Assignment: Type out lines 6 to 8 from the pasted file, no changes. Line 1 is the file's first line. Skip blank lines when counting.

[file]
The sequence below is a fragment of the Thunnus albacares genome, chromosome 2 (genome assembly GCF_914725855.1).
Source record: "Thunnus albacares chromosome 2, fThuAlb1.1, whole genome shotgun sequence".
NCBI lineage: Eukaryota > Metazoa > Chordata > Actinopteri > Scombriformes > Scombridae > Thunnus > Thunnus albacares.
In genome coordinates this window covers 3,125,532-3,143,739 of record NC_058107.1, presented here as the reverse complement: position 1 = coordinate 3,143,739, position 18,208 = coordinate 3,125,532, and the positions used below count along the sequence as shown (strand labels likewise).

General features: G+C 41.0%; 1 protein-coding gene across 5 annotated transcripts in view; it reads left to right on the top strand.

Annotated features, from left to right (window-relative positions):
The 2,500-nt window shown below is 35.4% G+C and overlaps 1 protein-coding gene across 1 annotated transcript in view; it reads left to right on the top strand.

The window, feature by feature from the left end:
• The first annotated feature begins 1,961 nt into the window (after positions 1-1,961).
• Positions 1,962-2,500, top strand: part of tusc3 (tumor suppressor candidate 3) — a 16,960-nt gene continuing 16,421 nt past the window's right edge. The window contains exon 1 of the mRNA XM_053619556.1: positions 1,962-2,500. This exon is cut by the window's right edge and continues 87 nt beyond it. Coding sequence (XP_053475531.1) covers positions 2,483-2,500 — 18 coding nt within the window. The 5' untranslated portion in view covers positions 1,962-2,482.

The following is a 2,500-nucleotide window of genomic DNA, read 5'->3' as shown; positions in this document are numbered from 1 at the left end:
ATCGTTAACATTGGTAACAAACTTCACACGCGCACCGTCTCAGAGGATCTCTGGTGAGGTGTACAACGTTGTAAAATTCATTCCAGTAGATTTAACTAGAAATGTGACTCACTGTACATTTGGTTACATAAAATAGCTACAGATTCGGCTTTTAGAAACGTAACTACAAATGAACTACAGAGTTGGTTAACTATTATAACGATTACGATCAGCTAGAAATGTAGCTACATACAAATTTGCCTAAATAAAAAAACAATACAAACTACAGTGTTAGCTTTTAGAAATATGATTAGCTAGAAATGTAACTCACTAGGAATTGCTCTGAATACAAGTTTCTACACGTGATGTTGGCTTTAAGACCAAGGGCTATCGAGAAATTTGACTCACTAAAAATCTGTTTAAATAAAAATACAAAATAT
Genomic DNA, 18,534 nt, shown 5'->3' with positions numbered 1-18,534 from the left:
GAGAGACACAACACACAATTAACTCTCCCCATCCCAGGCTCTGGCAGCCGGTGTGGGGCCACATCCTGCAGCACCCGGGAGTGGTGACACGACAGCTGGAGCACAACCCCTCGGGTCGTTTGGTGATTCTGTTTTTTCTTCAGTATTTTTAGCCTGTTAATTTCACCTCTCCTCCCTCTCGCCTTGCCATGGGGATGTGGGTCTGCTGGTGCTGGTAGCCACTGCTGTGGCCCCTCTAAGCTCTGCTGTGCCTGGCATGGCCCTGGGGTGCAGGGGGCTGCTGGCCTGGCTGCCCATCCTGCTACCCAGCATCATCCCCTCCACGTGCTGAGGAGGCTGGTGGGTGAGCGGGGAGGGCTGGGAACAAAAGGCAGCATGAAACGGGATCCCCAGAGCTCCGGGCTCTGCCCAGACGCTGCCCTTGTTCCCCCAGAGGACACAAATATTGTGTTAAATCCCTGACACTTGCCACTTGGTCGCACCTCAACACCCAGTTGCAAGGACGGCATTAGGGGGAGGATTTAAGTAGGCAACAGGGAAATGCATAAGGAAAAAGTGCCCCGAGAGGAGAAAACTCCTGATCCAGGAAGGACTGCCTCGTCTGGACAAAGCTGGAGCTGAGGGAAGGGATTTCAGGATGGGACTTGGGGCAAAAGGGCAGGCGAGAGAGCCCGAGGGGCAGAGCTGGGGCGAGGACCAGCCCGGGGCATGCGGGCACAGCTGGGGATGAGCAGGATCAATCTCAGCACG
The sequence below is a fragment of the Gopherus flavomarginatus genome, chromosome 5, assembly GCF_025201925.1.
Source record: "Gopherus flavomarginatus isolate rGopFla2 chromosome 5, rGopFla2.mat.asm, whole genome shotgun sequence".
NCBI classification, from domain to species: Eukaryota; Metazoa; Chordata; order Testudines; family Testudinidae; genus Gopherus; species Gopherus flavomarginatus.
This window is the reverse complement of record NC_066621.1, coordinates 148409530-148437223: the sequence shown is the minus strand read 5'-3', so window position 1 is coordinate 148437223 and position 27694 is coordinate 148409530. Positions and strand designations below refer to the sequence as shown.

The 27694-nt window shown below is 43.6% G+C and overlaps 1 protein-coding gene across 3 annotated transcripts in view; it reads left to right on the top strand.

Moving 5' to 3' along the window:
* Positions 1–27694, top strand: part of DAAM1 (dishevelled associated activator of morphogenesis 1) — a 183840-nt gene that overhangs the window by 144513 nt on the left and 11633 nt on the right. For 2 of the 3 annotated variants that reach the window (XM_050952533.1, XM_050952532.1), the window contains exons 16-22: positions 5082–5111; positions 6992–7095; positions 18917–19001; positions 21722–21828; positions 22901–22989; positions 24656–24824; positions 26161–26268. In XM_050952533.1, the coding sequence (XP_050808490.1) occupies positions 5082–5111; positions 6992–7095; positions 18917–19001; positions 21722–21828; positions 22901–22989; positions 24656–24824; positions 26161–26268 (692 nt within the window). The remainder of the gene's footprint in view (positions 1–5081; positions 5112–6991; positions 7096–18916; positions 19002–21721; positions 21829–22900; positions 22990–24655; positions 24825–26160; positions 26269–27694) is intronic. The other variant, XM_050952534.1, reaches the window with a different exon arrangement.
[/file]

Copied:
Annotated features, from left to right (window-relative positions):
The 2,500-nt window shown below is 35.4% G+C and overlaps 1 protein-coding gene across 1 annotated transcript in view; it reads left to right on the top strand.

The window, feature by feature from the left end: